Tove Ebba Elsa Nilsson, the pop singer known as Tove Lo, emerged out of Sweden last year with “Habits (Stay High),” a song that pulled no punches in its description of coping with a breakup in the messiest possible way. “I eat my dinner in my bathtub/ Then I go to sex clubs/ Watching freaky people gettin’ it on,” were her introductory words, paralleled later by, “I get home, I got the munchies/ Binge on all my Twinkies/ Throw up in the tub.” There were many more catchy quotables where that came from as Nilsson colorfully described the ways she numbed herself to the pain. This was Ke$ha’s brash hello “Tik Tok” emotionally upended, stripped of its detached nonchalance in the face of a crushing heartbreak. It felt bracingly honest yet somehow also fantastical, timeless in its sentiment but unmistakably modern in parlance and production. Was “Habits” a state-of-the-art hallucination, or does Nilsson really deal with her breakups by soliciting sex with fathers at playgrounds?
Either way, it was interesting to see Nilsson follow up “Habits” with a song called “Not On Drugs” that’s all about how she doesn’t need substances because she’s flying high on love. That one is even more of a monster jam than “Habits” — its digitally twitchy verses giving way to a massive ebullient power-chord chorus — and it confirmed that Tove Lo was a cut above 2014’s field of aspiring pop stars. Many more songs have trickled online since then, each of them further stoking excitement for Nilsson’s album Queen Of The Clouds. Now it’s here, and it surpasses my expectations. Although Nilsson faces stiff competition the rest of this year — try Taylor Swift, Jessie Ware, and Charli XCX on for size — for now her debut full-length stands as the best, brightest, most fully realized pop record of 2014.
The first thing you notice is that Queen Of The Clouds is a fantastically sparkling piece of work. Whereas fellow ascendent star Ariana Grande went with a buffet approach for her new My Everything, Tove Lo’s album blends today’s dominant sounds, monogenre style. The music contains traces of EDM, hip-hop, dance-pop, new wave, rock, and R&B, all masterfully combined into a seamless compendium. The melodies soar. The beats bang. And whether she’s poking fun at her friends or lamenting lost love, Nilsson glides among the music with a playful verve. Trained in the ways of Swedish pop mastery at music school Rytmus Musikgymnasium, she’s written hits for other acts including Icona Pop and Cher Lloyd, and Queen Of The Clouds makes it clear she knows how to construct songs and sell the shit out of them.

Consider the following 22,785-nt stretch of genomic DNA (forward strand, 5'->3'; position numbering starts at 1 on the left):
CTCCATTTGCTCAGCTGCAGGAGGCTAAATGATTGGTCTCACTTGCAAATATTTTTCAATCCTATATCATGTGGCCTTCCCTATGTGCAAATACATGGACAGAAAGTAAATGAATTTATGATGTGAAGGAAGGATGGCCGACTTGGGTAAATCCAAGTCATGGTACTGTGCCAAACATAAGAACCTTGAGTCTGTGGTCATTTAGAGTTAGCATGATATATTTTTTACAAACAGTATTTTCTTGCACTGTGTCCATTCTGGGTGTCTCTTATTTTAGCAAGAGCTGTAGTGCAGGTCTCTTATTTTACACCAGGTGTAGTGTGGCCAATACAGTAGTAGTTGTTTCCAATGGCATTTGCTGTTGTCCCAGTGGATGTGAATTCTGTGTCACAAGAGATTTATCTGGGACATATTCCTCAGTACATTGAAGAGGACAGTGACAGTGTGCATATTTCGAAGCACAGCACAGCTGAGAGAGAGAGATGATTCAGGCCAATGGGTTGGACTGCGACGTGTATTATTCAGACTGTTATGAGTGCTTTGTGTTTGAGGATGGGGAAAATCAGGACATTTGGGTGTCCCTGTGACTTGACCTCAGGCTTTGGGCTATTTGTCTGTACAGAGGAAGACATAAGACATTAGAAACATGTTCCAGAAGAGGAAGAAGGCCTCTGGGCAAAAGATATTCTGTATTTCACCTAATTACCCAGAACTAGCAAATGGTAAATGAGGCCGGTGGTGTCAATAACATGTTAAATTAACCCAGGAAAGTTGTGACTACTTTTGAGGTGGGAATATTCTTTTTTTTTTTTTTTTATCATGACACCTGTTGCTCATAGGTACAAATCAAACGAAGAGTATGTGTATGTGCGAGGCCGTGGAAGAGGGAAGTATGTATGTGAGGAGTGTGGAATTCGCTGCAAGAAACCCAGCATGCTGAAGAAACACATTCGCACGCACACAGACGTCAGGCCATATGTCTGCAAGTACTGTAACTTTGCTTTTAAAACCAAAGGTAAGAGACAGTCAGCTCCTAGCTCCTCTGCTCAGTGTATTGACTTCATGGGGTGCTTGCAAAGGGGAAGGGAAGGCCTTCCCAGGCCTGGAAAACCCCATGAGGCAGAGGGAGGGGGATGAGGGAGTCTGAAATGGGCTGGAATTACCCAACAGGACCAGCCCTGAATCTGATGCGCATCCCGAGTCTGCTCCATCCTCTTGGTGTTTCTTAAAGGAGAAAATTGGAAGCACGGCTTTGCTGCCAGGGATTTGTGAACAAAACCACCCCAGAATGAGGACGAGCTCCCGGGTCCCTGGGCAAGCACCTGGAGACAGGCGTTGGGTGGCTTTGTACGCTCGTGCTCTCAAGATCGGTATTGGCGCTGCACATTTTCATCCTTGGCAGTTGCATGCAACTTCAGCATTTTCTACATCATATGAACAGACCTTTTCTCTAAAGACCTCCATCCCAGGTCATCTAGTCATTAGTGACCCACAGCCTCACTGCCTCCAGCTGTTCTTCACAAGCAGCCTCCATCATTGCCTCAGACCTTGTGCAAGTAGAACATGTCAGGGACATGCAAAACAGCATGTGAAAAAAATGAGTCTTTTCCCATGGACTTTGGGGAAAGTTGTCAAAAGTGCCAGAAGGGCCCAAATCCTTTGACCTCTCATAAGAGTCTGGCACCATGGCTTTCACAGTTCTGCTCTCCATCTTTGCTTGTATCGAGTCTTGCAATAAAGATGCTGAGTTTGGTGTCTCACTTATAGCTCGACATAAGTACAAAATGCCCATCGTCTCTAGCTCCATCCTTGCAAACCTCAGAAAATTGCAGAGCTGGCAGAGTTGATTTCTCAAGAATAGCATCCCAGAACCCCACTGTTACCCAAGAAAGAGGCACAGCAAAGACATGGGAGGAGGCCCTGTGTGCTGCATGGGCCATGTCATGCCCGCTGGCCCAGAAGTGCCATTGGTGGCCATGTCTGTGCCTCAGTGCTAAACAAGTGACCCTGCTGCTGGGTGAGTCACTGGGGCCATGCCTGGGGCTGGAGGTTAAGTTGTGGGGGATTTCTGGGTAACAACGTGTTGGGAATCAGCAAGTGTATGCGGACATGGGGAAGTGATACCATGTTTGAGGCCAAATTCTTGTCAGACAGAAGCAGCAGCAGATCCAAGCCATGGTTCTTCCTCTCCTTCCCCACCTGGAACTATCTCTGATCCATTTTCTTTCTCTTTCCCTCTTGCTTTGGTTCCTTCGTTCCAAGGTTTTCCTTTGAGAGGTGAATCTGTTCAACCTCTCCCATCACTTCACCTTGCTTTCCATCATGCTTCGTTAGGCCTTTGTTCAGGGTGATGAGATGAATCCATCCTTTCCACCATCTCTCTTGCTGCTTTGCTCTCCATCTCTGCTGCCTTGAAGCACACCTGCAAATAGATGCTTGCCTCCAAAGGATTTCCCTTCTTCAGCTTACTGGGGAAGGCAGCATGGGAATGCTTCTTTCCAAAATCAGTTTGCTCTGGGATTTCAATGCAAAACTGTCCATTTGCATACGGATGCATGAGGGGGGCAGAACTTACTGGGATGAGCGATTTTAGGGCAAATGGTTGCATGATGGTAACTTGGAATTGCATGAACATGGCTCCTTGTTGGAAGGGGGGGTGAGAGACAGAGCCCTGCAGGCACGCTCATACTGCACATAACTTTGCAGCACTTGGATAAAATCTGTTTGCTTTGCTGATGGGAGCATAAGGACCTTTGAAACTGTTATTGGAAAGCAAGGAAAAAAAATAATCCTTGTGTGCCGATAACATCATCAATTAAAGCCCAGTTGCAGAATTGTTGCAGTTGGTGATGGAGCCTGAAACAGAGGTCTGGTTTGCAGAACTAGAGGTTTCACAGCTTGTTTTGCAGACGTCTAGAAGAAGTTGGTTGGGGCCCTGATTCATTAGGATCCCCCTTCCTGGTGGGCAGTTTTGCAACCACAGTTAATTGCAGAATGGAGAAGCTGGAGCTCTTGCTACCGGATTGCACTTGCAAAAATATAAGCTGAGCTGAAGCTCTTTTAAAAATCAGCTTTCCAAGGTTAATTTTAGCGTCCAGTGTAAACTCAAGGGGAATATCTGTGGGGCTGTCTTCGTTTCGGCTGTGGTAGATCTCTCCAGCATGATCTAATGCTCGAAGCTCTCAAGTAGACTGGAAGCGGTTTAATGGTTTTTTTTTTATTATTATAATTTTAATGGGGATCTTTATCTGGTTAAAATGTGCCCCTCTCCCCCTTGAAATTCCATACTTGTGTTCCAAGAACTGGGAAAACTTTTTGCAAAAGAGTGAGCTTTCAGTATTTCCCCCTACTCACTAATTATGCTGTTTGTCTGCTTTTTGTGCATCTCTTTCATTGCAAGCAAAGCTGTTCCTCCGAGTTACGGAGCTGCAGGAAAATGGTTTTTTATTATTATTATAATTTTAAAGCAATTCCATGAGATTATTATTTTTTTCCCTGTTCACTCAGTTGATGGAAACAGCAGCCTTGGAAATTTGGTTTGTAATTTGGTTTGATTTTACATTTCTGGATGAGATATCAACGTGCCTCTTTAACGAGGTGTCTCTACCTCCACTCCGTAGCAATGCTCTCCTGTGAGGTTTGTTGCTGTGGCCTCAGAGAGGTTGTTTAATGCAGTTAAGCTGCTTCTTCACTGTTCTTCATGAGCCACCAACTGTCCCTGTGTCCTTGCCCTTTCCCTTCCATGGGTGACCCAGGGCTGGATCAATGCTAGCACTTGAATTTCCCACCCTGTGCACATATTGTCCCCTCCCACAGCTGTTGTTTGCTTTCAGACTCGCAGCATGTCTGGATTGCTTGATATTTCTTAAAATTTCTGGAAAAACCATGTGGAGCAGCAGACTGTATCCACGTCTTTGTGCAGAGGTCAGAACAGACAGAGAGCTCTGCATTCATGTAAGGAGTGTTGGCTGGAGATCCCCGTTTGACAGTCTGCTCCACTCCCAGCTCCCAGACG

But flawless execution isn’t all Tove Lo has going for her. As first indicated on “Habits,” the girl is oozing with raunchy personality. Perhaps even more than the production, this album’s lyrics mark it as a product of its times, with Nilsson turning memorable phrases that mostly do away with innuendo. On “Like ‘Em Young,” for instance, she brags about how her youthful boyfriends will outlive her peers’ older men — “We’re all slowly dying,” after all — proclaiming, “Hey girl, why you judging me/ When your guy’s turning 53?” (“I like ‘em young” — can you imagine the outrage if R. Kelly sang that?) She’s less clever but way more explicit on “Talking Body,” which includes the line, “If you love me right, we fuck for life/ On and on and on.” Even when she’s reeling it in, she’s clever; amidst the racing pulse of opener “My Gun,” she sings, “Go ahead and touch me now/ Do it gently,” then flips it later on into, “But if you’re gonna shoot me down/ Do it gently.” (This woman loves parallelism!) On yet another freaky sex jam called “Moments,” Nilsson brags, “On my good days I am charming as fuck,” and she’s absolutely right.
Queen Of The Clouds seems like the result of a lot of good days. It’s one of those albums that could spawn four, five, even six hit singles if Tove Lo’s handlers play it right. Nilsson is bursting with personality, and unlike many pop upstarts trying to get by on image alone, she’s got the musical chops to back it up. The album’s divided thematically into three segments: “The Sex,” “The Love,” and “The Pain,” though it’s wildly enjoyable even if you don’t pick up on the narrative arc. From start to finish it’s just a tremendous showcase for a remarkable talent — perhaps never more than on the insane “Timebomb,” where verses built on seemingly infinite syllables fight for space with the drums and piano until the euphoric chorus goes boom. With a debut this strong and stateside exposure ramping up, Nilsson’s career seems primed to similarly erupt.
Barbra Streisand makes chart history this week, becoming the first artist to record a #1 album in each of the past six decades. Partners, Streisand’s new album featuring duets with men ranging from Stevie Wonder to John Mayer to a posthumous Elvis Presley, sold 196,000 copies to debut at #1. Billboard notes that it’s the largest opening-week total for a female artist in 2014 and marks Streisand’s 10th overall #1, tying her with Presley for the fourth most all-time #1 albums. Above them are the Beatles (19), Jay Z (13), and Bruce Springsteen (11). Partners was sold for $7.99 on iTunes and Amazon MP3, contributing to sales that exceeded expectations.